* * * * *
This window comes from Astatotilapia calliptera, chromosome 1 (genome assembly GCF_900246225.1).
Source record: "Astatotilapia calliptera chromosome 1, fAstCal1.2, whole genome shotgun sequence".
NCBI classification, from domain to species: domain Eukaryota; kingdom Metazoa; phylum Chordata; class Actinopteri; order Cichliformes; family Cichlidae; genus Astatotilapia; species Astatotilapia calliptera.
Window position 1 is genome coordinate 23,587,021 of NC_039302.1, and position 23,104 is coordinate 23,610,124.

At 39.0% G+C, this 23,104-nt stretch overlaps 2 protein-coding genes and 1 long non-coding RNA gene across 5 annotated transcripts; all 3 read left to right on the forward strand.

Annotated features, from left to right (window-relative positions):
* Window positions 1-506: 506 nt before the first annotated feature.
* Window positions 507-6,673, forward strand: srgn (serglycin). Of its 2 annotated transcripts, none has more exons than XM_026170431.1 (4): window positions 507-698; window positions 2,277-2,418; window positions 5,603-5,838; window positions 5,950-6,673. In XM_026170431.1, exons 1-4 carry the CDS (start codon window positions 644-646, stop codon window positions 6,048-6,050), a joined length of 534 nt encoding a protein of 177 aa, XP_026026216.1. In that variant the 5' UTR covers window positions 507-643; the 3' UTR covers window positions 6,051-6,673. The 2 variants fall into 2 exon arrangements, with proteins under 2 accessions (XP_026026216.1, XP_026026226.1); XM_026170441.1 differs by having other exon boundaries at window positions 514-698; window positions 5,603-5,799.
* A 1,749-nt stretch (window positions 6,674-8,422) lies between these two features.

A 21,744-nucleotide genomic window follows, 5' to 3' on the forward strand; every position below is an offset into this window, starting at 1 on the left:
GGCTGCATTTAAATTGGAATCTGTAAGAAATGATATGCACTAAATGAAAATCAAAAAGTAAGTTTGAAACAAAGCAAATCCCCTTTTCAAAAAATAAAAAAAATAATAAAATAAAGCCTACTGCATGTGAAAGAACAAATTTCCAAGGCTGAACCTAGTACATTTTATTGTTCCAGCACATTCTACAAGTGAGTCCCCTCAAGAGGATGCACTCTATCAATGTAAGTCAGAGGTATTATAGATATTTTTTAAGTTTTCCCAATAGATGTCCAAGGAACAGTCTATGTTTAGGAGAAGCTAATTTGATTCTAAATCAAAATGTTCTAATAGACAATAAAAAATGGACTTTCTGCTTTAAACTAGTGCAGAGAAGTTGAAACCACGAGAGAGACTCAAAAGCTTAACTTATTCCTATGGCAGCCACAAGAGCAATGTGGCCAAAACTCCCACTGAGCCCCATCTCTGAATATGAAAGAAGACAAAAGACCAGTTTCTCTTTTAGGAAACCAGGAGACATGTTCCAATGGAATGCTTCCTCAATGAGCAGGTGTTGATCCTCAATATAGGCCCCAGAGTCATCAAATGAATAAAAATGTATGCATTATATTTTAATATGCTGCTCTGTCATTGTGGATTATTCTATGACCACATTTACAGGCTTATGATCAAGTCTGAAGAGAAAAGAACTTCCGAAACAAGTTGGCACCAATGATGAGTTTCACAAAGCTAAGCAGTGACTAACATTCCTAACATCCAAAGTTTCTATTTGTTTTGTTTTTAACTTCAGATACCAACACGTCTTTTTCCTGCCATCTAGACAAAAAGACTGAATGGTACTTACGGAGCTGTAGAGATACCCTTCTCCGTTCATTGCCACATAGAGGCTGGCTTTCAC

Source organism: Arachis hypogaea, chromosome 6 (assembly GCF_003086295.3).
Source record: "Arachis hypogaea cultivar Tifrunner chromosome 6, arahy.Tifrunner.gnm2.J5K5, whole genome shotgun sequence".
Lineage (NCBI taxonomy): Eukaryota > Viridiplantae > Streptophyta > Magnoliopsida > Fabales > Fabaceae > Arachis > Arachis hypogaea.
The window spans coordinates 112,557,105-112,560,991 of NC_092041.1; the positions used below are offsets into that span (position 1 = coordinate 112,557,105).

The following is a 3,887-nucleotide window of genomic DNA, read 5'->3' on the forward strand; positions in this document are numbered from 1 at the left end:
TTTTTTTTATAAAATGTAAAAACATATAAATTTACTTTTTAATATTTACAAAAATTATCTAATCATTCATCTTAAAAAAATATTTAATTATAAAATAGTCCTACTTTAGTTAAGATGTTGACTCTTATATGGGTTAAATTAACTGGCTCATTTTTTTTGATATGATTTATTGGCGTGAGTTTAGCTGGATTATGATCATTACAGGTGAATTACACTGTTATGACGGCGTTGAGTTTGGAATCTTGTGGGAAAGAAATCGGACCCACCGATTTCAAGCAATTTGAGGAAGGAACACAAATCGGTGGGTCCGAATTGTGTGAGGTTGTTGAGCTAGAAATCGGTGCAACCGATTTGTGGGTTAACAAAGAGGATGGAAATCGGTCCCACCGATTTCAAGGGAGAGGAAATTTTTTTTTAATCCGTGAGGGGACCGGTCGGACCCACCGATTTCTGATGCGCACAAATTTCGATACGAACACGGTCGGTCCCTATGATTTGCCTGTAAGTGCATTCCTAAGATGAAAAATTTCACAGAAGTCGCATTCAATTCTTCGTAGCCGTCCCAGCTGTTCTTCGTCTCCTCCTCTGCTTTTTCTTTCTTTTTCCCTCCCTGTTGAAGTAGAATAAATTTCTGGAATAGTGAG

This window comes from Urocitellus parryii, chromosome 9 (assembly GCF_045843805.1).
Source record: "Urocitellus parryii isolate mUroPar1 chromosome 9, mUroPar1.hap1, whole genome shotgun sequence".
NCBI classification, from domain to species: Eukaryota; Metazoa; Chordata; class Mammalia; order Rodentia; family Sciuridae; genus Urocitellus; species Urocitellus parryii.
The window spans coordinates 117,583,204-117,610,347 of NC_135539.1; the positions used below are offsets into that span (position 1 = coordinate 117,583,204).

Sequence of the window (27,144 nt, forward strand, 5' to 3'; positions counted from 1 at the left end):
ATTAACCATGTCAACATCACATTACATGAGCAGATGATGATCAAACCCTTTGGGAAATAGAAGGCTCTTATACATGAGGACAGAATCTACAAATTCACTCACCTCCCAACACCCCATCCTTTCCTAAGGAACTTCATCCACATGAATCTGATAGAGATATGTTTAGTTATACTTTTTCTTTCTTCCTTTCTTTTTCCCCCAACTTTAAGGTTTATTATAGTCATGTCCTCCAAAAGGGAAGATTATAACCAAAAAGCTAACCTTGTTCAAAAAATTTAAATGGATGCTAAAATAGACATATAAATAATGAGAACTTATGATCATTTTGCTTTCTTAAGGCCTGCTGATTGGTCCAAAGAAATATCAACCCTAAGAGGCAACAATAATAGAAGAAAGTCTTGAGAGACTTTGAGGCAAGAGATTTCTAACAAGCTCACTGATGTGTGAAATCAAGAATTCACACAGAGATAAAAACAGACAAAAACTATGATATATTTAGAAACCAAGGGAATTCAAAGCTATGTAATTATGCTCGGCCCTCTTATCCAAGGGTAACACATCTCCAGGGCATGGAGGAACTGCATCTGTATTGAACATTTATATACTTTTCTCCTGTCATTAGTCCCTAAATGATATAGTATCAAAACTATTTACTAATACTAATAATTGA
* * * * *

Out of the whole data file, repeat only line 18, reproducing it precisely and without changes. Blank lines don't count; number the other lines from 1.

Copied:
This window comes from Urocitellus parryii, chromosome 9 (assembly GCF_045843805.1).